During my career, I’ve rolled out many new systems. While I prefer not to be a company’s first implementation, there are times I’ve been the biggest. I spent time with previous customers talking about challenges, issues, and problems. I probe the technical staff. I pinged our own IT department. While I ask a lot of questions, the most important one is: “What one thing did you wish you knew before you started?” If you can’t find someone to talk to, keep looking.

3. Practice Being In the Situation

So if practice and visualization have similar results, imagine what combining both could do. It is hard to practice running 100 miles before the event. Even people who run marathons don’t run 26.2 miles before their big day. But, put yourself in a similar environment. Instead of doing a training run in the morning after a restful sleep, do it in the dark after a hard day of work. It is very different and will better prepare you mentally when the sun goes down and you still have 12 more hours to run. If you can’t practice or experience the full environment, break it into parts.

Standing in front of a large audience and giving a presentation for the first time is nerve-wracking. For the big presentations, I’ve given them to test audiences (of my peers) who will give valuable feedback and be gentle. I’ve delivered them in front of a mirror or recorded myself. And I always make sure the introduction is solid. I practice it in the car while driving, in the shower before work, or on the trail while running. Because if I can start strong, confidence will carry me a long way. It’s hard to trip at the beginning and finish strong. I then practice each of the main parts over and over. This reminds me of the musician walking through New York who asked someone, “What is the best way to get to Carnegie Hall?” The person just replied, “Practice. Practice. Practice.”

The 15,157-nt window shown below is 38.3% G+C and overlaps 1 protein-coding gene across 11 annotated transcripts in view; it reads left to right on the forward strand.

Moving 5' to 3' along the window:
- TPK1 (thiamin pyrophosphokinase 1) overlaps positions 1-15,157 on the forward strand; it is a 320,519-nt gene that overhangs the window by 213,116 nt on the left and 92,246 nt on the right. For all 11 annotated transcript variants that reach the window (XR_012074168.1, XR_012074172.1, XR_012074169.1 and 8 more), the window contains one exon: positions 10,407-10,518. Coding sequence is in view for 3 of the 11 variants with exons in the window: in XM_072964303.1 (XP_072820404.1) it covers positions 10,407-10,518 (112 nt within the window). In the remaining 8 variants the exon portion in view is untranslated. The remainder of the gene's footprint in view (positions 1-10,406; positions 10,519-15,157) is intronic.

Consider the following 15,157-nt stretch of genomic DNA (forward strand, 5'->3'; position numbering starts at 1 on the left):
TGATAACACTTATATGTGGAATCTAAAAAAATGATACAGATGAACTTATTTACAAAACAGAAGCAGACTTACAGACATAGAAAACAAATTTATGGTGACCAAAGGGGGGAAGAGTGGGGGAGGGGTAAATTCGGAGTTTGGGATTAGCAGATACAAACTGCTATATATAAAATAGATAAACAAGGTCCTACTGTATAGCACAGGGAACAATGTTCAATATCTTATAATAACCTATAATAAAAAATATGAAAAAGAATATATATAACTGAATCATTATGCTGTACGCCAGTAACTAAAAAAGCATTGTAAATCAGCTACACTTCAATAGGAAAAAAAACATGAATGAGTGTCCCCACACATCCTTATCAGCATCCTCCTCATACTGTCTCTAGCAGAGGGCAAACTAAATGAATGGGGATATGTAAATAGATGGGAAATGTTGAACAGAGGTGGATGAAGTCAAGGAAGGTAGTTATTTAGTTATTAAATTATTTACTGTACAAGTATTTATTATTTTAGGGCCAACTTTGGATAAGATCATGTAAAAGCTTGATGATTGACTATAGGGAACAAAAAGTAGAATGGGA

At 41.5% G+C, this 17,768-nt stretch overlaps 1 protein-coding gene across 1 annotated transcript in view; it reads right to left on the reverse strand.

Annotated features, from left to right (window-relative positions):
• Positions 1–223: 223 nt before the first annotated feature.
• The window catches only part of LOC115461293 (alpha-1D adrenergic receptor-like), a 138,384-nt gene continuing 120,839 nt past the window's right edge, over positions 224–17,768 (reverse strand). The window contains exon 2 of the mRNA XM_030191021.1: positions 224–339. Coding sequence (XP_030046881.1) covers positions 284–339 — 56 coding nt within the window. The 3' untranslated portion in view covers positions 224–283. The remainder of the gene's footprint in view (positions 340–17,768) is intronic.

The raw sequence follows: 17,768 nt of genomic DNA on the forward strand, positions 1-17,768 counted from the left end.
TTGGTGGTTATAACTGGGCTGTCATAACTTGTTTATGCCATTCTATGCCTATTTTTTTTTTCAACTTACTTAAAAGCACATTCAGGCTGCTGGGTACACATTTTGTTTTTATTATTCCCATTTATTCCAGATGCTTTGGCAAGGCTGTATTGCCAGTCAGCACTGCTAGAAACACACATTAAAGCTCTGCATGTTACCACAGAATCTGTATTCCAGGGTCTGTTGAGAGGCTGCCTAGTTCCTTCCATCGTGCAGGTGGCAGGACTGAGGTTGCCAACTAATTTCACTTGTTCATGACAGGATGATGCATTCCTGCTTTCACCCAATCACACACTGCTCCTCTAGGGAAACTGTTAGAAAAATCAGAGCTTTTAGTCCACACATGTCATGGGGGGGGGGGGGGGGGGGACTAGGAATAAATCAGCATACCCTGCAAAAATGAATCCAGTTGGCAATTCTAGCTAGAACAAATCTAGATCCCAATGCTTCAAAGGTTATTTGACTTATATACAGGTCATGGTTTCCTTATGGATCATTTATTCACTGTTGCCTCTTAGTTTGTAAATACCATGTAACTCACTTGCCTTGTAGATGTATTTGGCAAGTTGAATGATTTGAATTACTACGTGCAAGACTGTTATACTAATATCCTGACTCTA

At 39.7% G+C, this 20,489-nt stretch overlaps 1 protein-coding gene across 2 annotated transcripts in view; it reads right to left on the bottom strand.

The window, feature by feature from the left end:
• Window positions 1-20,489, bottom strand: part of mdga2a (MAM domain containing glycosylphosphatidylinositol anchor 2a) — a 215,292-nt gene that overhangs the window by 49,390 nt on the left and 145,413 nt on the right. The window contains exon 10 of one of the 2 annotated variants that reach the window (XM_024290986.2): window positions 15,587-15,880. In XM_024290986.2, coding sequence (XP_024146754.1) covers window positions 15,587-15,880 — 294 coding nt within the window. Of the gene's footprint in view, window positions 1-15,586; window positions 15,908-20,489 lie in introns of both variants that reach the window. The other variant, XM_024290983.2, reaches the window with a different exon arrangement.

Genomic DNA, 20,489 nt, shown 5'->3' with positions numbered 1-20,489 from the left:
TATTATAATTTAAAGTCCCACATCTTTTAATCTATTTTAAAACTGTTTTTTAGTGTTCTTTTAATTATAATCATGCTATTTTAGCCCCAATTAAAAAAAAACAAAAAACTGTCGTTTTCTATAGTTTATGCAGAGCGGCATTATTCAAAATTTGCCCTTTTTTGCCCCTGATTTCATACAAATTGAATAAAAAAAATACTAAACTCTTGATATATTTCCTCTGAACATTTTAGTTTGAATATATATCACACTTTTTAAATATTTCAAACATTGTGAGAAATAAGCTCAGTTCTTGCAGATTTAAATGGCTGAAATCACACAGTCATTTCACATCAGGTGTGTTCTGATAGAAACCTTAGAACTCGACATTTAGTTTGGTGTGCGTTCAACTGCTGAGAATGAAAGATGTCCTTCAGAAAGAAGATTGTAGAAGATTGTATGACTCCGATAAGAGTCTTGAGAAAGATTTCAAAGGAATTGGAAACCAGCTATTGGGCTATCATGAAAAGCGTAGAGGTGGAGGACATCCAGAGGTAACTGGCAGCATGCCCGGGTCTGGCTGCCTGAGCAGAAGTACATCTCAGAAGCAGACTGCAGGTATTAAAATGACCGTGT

4. Ask “What If?”

It’s no fun when things go wrong. But, they will. At 3 a.m. after 23 hours of running and my stomach not reacting well to the most recent caloric intake, I needed a new plan. I had been in similar situations before and had thought through my options for when my stomach went on strike. All endurance athletes throw up at some point as your gastrointestinal system is stressed to the max. If this is your first experience, you may panic and want to stop. But, there are easy remedies so be prepared when it happens.

Any good project manager asks “What If?” all the time. It’s called Risk Assessment. They think about a key person leaving, a system going down, or some other catastrophe occurring. And depending on the impact to the project’s goals, they put in a plan to mitigate the risk. A good friend is a pilot and talks about the redundant systems on an airplane. Failure at 30,000 feet can have dire consequences. You don’t need a Plan B if you run out of peanuts but will if the rear stabilizer fails.

What risks do you face? If they are significant, what are your mitigation plans? And, if the risk actually occurs, what is your plan to fight through it?

We all face challenging situations. Using these 4 tips will improve your odds of a successful outcome. 25 hours after starting my first 100 miler, I crossed the finish line. My hands were in the air as my wife put her arms around me for the embrace I had dreamed of well before I started this crazy adventure.